Joint Products: Definition

Joint products refer to two or more products that are created together. This article offers an explanation, examples, and accounting techniques for costing such products.

Joint Products: Explanation

Joint products are produced simultaneously by a common process or series of processes, with each product possessing more than nominal value in its produced form.

This definition emphasizes the point that the manufacturing process creates products in a definite quantitative relationship. An increase in one product’s output will increase the quantity of the other products, or vice versa, but not necessarily in the same proportion.

Joint product costing constitutes the cost that arises from the common processing or manufacturing of products produced from a common raw material. The joint product cost results from the creation of two or more different products from a single cost factor.

A joint cost is incurred before the point at which separately identifiable products emerge from the same process.

Characteristics and Examples

Physical relationships that necessitate simultaneous production serve as a link between numerous products. To the point of split-off or the point where these products emerge as individual units, the cost of the products forms a homogeneous whole.

The classic example of joint products is found in the meatpacking industry, where various cuts of meat and by-products are processed from one original carcass with one lump sum cost. 

The chief characteristic of the joint product costing is that the cost of these different products results in an indivisible sum for all products, rather than in individual amounts for each product.

The total production cost of multiple products involves both the joint cost and individual product costs. 

These separable product costs are identifiable with the individual product and generally need no allocation. However, the joint production cost requires assignment to the individual.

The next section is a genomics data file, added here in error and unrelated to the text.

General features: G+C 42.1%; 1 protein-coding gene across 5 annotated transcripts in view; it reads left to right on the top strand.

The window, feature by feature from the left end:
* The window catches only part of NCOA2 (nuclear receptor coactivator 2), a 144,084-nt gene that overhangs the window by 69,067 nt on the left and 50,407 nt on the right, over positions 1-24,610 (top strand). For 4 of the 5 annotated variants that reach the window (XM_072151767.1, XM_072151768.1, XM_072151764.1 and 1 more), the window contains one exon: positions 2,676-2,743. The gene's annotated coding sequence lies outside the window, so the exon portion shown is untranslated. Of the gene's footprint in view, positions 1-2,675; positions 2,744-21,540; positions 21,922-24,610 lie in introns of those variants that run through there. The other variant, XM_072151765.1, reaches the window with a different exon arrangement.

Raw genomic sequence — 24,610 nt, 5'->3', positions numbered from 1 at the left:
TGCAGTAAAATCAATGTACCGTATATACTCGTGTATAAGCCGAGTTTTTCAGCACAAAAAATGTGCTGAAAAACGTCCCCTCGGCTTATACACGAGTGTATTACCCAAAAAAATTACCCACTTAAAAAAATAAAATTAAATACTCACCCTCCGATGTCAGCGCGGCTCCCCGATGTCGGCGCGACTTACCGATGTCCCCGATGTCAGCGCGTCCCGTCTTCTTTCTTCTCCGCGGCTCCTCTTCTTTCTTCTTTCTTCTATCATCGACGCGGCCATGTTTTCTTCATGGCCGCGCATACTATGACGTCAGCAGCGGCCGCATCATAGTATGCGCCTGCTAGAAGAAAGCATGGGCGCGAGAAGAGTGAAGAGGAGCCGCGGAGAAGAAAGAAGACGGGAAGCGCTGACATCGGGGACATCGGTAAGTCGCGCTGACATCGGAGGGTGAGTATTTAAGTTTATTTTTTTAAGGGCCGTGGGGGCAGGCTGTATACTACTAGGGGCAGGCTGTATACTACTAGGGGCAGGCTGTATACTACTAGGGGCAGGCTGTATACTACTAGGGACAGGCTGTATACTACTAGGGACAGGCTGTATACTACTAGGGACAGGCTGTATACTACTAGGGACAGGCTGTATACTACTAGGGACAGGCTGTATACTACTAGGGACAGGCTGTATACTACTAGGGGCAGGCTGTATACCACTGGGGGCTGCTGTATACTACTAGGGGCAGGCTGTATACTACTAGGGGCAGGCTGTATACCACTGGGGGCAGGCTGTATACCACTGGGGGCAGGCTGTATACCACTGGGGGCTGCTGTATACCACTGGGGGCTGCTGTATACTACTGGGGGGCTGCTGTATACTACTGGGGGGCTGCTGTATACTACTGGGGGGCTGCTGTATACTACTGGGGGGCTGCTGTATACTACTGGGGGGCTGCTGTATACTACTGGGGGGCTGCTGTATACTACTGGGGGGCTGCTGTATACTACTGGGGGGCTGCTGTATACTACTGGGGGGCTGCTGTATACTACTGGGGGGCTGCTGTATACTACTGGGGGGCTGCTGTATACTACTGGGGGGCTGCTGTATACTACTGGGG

Frequently Asked Questions

Do joint products have to be similar?

No. Joint products need not possess the same value. If the total value of the joint product is significant, then additional analytical detail can improve decision making by management. For example, if two finished goods are produced from one process then the joint Cost Accounting method will provide more insight into factors that affect the profitability of the individual products than if all costs were considered to be product costs.

What is a joint cost?

A joint cost is the cost of two or more products processed in one batch. Joint costs are incurred at the outset, even if each product possesses some value when it emerges from the process.

What is a joint production activity?

Joint production activities are those that involve processing different products together with costly processes, rather than using independent methods to process each product.

What is a consequential cost?

Consequential costs are the indirect overhead costs that arise from a joint production activity in which a variety of products result from one process. For example, in the case of assembly line manufacturing, many machines and work stations are used to complete multiple products produced on a single assembly line.

What is a cost pool?

The cost pool defines a single activity or type of activity, in which different products emerge from one production process. The costs that are included in the costing of joint products are attributed to each product group or class on some reasonable basis; this will result in an allocation base for the total associated cost. If the allocation base is larger than the amount for a single product, then there will be a difference which is allocated to each individual product as a separate unit.

True is a Certified Educator in Personal Finance (CEPF®), author of The Handy Financial Ratios Guide, a member of the Society for Advancing Business Editing and Writing, contributes to his financial education site, Finance Strategists, and has spoken to various financial communities such as the CFA Institute, as well as university students like his Alma mater, Biola University, where he received a bachelor of science in business and data analytics.

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